After a year of change and scandal in 2017, content providers will look to rebound with stability and transparency in 2018. Data should show the way forward. Here are the top 5 media data trends to look for next year.
1. Tracking the streamers. For years, streaming services like Netflix and Hulu were black boxes almost totally isolated from 3rd-party data sources. Streaming networks could spend willy-nilly on content while largely escaping scrutiny as to how each program was performing.
This is beginning to change. In October 2017, Nielsen released its new product able to extrapolate viewing audiences from streaming networks just like it has for decades on network television. The first interesting revelation detailed that 15 million people watched the first show of Stranger Things 2, around the same audience size as a Thursday Night NFL game.
This technology will mature and spread in 2018, as deeper dives into demographic and interest-based segments reveal themselves from under the hood of streaming services. Media companies will need to know who is watching what streaming show, and how to pinpoint messaging and product placement to those viewers. These needs expand beyond finding signals in 3rd-party data sources like Twitter; publishers will need to slice and dice their own voice-of-customer feedback to drive improved outcomes.
2. Streamers vs Networks. Of course streaming audience sizes will only be half the story. The momentum is obvious: Netflix, Hulu, and Amazon Prime have already fundamentally altered the way traditional networks do business. The question is when will it stop? And how do we measure successes along the way?
In 2018, traditional networks will need specific insights and strategies around how to protect – and steal back – market share from the streamers. This means micro-analyses at the show, demographic and interest-group level, rather than merely preparing for the existential threats of cord-cutting and subscription revenue drops.
3. What will be the collateral damage from the low NFL ratings? According to the New York Post, through 10 weeks, NFL television ratings are down 5.7% from the 2016 season, which itself was a down year from 2015.
There are two main schools of thought around attribution for the drop. One is that the decline in ratings has been caused by the national anthem protests and the resulting fallout from President Trump’s reactions to them. Adherents to this school usually believe that football’s struggles are temporary and that once the political climate cools, America’s game (and the size of its viewing audience) will be in fine shape.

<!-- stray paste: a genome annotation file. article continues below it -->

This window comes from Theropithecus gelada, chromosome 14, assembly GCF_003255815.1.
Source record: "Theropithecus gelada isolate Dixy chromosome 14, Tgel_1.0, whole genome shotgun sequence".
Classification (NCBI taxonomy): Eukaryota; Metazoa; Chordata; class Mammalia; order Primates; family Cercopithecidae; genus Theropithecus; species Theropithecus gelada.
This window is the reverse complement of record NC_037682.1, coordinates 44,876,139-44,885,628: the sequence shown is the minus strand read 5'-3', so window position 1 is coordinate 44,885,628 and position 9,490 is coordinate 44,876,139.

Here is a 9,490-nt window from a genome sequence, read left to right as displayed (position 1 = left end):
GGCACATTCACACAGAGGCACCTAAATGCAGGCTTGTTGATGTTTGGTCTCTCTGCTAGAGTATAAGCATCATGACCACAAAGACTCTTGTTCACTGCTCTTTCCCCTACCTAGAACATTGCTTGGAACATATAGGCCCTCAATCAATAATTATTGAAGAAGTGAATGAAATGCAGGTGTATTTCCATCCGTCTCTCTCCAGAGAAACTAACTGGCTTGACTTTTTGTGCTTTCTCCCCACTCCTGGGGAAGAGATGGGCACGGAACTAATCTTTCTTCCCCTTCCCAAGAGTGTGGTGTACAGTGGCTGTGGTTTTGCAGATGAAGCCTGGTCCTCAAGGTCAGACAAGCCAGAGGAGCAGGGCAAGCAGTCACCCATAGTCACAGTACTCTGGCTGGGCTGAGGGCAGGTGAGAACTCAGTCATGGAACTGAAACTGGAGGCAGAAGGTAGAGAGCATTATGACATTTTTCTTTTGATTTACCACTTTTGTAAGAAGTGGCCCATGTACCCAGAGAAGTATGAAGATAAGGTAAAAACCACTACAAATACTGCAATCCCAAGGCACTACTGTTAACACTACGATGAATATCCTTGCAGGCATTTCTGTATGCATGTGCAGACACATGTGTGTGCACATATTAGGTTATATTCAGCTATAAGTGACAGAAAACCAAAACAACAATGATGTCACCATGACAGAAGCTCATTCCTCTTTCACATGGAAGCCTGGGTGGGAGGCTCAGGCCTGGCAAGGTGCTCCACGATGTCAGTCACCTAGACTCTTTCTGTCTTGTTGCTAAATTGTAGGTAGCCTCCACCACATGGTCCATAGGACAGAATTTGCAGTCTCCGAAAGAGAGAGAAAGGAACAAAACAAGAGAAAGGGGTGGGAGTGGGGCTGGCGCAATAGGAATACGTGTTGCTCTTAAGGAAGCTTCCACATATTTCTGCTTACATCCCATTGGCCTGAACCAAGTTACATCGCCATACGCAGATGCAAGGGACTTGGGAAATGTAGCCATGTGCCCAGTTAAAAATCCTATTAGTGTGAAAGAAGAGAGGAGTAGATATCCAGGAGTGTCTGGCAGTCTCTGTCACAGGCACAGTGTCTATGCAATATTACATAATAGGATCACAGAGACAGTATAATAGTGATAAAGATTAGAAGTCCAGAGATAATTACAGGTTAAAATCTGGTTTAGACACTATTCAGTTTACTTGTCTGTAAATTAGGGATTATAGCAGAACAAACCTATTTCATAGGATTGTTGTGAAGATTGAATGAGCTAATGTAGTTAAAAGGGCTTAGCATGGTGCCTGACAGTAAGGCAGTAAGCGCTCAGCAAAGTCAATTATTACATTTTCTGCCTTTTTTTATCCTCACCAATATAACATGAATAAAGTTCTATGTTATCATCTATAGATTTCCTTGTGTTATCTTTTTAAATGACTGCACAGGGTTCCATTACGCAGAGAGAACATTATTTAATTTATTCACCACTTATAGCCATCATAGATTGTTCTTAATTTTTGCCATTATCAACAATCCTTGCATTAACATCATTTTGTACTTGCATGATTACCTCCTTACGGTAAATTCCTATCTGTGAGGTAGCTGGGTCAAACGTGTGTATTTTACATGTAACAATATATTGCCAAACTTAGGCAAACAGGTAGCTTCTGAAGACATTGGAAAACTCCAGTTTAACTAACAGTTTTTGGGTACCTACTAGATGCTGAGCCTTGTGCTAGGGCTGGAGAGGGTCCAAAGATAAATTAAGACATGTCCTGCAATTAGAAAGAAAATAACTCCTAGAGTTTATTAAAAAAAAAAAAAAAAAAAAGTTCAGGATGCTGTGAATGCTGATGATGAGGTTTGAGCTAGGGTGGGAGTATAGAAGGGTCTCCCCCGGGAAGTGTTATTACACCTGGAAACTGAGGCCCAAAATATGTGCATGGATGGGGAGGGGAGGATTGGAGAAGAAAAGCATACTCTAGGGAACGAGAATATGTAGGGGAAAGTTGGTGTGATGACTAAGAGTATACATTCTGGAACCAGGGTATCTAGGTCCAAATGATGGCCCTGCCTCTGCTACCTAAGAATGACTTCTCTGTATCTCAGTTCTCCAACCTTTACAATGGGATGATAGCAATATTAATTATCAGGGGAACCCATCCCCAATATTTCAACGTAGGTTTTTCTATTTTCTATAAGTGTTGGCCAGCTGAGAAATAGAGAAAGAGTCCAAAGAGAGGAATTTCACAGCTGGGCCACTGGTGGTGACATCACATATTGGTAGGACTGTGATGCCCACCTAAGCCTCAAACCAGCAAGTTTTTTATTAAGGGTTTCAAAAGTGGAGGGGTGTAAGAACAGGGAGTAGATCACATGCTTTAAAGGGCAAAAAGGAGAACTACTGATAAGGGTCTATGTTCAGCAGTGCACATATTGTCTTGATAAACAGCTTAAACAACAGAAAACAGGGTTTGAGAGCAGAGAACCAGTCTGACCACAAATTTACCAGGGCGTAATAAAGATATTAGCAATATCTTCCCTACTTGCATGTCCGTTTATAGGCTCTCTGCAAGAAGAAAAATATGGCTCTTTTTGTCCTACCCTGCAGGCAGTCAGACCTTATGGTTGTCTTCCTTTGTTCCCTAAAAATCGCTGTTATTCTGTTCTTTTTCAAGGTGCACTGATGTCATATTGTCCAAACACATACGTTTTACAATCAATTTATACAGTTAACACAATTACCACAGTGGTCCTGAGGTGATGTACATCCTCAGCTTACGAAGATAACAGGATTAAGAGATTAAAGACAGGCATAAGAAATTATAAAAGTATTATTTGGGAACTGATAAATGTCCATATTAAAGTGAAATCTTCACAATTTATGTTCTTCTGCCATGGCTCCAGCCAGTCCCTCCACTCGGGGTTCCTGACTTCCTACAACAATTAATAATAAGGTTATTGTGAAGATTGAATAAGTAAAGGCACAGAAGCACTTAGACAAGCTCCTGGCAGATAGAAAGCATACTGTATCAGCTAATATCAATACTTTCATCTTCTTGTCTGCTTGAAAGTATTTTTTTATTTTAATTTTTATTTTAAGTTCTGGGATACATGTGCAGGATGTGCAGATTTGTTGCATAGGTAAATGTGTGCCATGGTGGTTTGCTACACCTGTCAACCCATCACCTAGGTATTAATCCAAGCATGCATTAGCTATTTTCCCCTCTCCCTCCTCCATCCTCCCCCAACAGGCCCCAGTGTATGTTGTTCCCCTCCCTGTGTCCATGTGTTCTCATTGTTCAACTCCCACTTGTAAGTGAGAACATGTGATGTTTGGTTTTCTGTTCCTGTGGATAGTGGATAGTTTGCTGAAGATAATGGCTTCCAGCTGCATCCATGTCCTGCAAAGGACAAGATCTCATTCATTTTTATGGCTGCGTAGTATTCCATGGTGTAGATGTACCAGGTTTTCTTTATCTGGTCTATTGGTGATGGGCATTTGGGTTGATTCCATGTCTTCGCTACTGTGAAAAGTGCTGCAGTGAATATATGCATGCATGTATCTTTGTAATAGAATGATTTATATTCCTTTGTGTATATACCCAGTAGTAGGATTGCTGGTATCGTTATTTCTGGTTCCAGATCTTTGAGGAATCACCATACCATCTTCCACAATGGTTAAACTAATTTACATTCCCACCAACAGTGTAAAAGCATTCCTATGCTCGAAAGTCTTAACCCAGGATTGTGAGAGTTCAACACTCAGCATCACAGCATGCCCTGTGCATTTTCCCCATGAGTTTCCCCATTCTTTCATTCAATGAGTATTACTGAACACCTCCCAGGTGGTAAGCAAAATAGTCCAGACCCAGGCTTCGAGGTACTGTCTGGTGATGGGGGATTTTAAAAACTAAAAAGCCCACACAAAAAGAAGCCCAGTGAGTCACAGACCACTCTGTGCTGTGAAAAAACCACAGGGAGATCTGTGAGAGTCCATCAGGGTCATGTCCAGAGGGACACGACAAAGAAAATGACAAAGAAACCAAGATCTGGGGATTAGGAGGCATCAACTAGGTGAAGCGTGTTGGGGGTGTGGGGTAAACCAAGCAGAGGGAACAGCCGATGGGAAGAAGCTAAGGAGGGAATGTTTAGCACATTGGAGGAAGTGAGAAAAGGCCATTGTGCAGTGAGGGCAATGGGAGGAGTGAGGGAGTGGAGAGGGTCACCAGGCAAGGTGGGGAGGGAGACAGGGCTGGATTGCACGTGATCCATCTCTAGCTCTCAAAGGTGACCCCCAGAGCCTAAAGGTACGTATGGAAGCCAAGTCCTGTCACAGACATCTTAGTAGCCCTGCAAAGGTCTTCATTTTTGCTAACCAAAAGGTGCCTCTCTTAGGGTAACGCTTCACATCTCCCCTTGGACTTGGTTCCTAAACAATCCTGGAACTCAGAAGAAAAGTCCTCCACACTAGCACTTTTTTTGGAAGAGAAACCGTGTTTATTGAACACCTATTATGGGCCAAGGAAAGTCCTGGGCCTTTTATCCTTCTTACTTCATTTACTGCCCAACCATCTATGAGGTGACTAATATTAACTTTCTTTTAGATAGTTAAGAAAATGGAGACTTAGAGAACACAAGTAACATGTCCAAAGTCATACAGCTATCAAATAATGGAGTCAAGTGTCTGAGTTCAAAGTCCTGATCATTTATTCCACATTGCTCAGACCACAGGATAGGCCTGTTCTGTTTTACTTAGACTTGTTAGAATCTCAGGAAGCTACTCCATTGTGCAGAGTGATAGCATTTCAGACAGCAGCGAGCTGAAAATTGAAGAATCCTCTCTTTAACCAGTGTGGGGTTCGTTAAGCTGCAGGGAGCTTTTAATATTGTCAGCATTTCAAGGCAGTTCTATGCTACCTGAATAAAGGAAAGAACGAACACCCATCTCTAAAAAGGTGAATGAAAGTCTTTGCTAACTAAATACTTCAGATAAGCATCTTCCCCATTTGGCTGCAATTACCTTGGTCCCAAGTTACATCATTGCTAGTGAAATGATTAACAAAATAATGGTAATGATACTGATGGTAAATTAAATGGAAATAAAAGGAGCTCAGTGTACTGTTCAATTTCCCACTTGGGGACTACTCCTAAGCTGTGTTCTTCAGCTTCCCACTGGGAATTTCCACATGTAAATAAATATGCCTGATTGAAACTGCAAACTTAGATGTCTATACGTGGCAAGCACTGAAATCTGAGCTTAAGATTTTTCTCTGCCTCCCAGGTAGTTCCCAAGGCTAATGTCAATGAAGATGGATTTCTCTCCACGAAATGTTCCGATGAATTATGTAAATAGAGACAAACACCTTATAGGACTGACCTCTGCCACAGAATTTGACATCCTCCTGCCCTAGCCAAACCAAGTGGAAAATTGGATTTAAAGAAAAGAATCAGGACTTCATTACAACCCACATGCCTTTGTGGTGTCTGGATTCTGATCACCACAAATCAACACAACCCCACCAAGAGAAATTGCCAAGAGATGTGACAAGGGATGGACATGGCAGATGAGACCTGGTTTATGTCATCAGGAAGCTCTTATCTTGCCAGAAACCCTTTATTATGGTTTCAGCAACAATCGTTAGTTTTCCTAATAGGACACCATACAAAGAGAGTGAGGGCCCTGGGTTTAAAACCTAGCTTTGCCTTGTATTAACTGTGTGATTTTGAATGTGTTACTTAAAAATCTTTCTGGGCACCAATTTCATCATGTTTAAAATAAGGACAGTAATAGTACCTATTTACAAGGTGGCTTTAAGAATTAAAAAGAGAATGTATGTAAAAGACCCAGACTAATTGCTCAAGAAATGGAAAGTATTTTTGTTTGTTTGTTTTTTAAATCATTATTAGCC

The other line of thinking looks beyond the protests and points to the personal safety dangers in the game. Concussions are cutting careers short, and making life extremely difficult for former players. The health fears have trickled down to youth football, with fewer parents willing to let their kids play. According to this argument, instead of just facing the short-term threat of anthem protests, football must reconcile with the threat of dwindling participant numbers and public interest across the board for the long haul.
Or maybe there's a third outcome for football's ratings that no one has foreseen. Whatever the outcome, it will reverberate across the TV landscape, especially ESPN. Under its current contract, the network will pay 1.9 billion dollars a year to broadcast the NFL through 2021. That number could be significantly lower next contract, or ESPN could simply walk away, a potentially seismic move for the network which already laid off more than 400 people this year.
4. Fake Accounts -- who is real and who is not? By now we’ve all heard of fake news but what about the accounts publishing that noise? Are all fake news stories from fake accounts? Does a fake account, by its very nature, spit out fake news? On which social platform is the fake account problem the most challenging?
Finding clean data is a daily challenge in almost every industry, media especially. Networks and publishers need to know who is engaging with their content, and why. Noise across online channels only obfuscates programming decision-making processes.
In 2018, media companies will need to account for the presence of fake accounts in their data streams. Executives no longer want to hear about the noise in the data seeping out from fake accounts; they will expect the data to be cleaned prior to reporting.
5. Quantifying the fallout. From Bill O’Reilly to Harvey Weinstein to Al Franken to Matt Lauer – 2017 was not our best year.
These scandals aren’t going away. It might sound cynical but media companies will need to know the damage to the bottom line each time it happens. Quantifind recently found that each Travis Kalanick public relations scandal costs Uber around $8 million in revenue, and that, surprisingly, the resultant protests from his missteps came not from women’s groups but rather labor leaders who stepped into the vacuum to push their driver- and worker-friendly agendas.
Companies will need to know -- above and beyond losing advertisers – exactly which segments of their audiences were irked or enraged by the scandals, why, and where. This will help networks quantify fallout and sharpen budget planning in 2018.